Dahlias are not winter hardy and cannot tolerate frost. Many people pot up dahlias indoors 6 weeks prior to planting them outdoors to get a “jump” on the season and thus get earlier blooms. Plant outdoors only after the last spring ground frost. In fall, dig up the tubers and bring them inside before the first fall ground frost. Store the tubers in a cool but frost-free spot until re-planting them next spring. Pinching out the main stems 3 weeks after planting encourages a bushier habit. Taking off the faded blooms during the summer months will prolong the flowering period.

Dahlias are absolutely perfect for borders. Most of them will also excel here along with annual plants because of their extremely long flowering period. The result? A cheerful rainbow of colors. Dahlias can also be assigned a leading role in the perennial border, the tall varieties fitting in perfectly in the back row. While creating a spectacular display when summer-flowering plants are in full bloom, they will still be going strong when the last fall-flowering asters are in bloom. Borders featuring spring-flowering plants simply cannot do without dahlias.

Critics sometimes find dahlias a bit too massive and even too splashy for the border. These remarks, however, are usually aimed at the extremely large-flowered Decorative, Cactus-flowered, and Semi-cactus cultivars. They certainly would not apply to the Peony-flowered varieties such as ‘Bishop of Llandaff’ or its successor ‘Fascination’, nor to the uniquely colored Anemone-flowered or Collerette dahlias. Another dahlia cultivar that fits in beautifully with all kinds of perennial plants, especially blue-flowering ones, is ‘Giraffe’.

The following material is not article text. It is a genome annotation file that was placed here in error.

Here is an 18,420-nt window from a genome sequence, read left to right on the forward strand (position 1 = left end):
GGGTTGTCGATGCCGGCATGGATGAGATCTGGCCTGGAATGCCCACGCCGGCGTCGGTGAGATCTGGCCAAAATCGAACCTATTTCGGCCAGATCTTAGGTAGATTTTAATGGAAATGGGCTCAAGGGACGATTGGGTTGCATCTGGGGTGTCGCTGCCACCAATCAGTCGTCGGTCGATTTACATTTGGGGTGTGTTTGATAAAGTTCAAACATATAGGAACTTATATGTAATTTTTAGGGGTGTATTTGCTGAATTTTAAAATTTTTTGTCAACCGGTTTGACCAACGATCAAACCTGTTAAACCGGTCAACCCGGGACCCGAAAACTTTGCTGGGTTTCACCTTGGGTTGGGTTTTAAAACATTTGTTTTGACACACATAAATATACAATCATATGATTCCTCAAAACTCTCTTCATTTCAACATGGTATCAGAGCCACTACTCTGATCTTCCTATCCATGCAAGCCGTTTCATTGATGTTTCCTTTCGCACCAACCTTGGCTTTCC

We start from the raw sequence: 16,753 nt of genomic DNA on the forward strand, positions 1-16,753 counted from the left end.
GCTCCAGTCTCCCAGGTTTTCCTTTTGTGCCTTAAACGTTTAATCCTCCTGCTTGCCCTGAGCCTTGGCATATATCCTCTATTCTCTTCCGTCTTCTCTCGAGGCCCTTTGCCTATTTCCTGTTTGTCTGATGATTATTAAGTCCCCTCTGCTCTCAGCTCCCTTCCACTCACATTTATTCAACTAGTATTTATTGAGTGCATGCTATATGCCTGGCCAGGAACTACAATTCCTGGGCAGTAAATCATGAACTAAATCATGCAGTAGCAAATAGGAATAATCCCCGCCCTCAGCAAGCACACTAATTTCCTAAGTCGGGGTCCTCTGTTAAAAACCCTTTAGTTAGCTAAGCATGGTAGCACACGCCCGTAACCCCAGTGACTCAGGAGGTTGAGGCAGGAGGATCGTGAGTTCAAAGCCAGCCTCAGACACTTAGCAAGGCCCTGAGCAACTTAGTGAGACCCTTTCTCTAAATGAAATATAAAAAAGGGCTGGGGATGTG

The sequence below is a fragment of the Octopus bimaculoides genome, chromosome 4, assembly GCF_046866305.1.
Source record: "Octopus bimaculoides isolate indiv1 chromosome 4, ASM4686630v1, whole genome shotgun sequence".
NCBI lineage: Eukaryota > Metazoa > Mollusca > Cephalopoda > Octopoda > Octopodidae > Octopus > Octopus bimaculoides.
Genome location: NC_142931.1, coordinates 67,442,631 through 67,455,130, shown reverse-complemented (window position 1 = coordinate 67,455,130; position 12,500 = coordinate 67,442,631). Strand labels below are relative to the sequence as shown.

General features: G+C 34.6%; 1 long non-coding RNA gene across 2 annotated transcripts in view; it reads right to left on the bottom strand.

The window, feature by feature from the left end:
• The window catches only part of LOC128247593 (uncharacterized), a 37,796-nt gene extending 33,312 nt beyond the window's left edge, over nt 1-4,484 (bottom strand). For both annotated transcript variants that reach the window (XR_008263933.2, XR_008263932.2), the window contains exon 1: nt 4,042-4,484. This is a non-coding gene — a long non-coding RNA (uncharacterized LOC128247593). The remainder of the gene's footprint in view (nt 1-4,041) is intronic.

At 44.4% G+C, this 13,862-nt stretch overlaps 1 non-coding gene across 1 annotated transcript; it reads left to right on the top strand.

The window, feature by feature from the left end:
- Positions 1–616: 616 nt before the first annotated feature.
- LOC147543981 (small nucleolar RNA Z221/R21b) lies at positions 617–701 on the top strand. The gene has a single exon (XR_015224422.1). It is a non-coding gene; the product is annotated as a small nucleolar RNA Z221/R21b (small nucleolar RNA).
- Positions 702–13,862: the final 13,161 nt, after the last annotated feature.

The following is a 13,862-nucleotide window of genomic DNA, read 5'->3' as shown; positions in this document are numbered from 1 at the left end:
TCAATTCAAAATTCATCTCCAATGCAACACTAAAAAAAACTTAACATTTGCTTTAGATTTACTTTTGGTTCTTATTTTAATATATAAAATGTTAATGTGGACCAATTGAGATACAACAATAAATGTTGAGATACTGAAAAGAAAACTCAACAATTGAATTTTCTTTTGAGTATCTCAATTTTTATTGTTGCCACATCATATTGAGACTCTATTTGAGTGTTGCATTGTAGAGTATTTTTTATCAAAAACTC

When selecting plants for bedding purposes, the color effect they produce is the most important factor. What’s more, plants for bedding must be uniform in size, sturdy, and brightly colored. Finally, they must not grow too tall. When considering all these characteristics, plants from the newly developed Dahlinova, Dahlstar, Gallery and Impression dahlia series would be perfect for bedding purposes. Other dahlias exceptionally suitable for bedding would be the Top-Mix and Mignon dahlias and other naturally low-growing cultivars such as ‘Berliner Kleene’, ‘München’, ‘Red Pygmy’ and ‘Witten’. An advantage offered by the newer varieties, as well as some of the older ones, is their wide variety of colors and their floriferousness. Dahlias from the Gallery Series in particular feature flowers that remain attractive for a longer time on the plant, meaning that less maintenance is necessary to produce a long effective flowering period.

Dahlias are ideal for growing in pots and containers. Especially good for this purpose are the Mignon, Top-Mix, Dahlietta, Dahlstar, Dahlinova, and Gallery dahlias, as well as all other low-growing dahlias with compact habits. Experimenting with somewhat taller dahlias in larger containers or tubs is also recommended. ‘Bishop of Llandaff’, for example, has been grown in containers for years with good results and is showing increasing popularity as a tub plant. The bright colors so typical of dahlias fit in well with other annual plants, but dahlias can also play the leading role by combining them with less conspicuous plants such as Summer cypress (Kochia scoparia), gray-leaved Senecio cineraria or Helichrysum petiolare, or the subtle Polygonum capitatum that can be used at (and tumbling over) the edge of the container.

Provide the pots with proper drainage. Having holes in the bottom and low on the sides, as well as adding a layer of clay granules to the bottom of the pot or container, are musts. Use ordinary potting soil available from any garden center.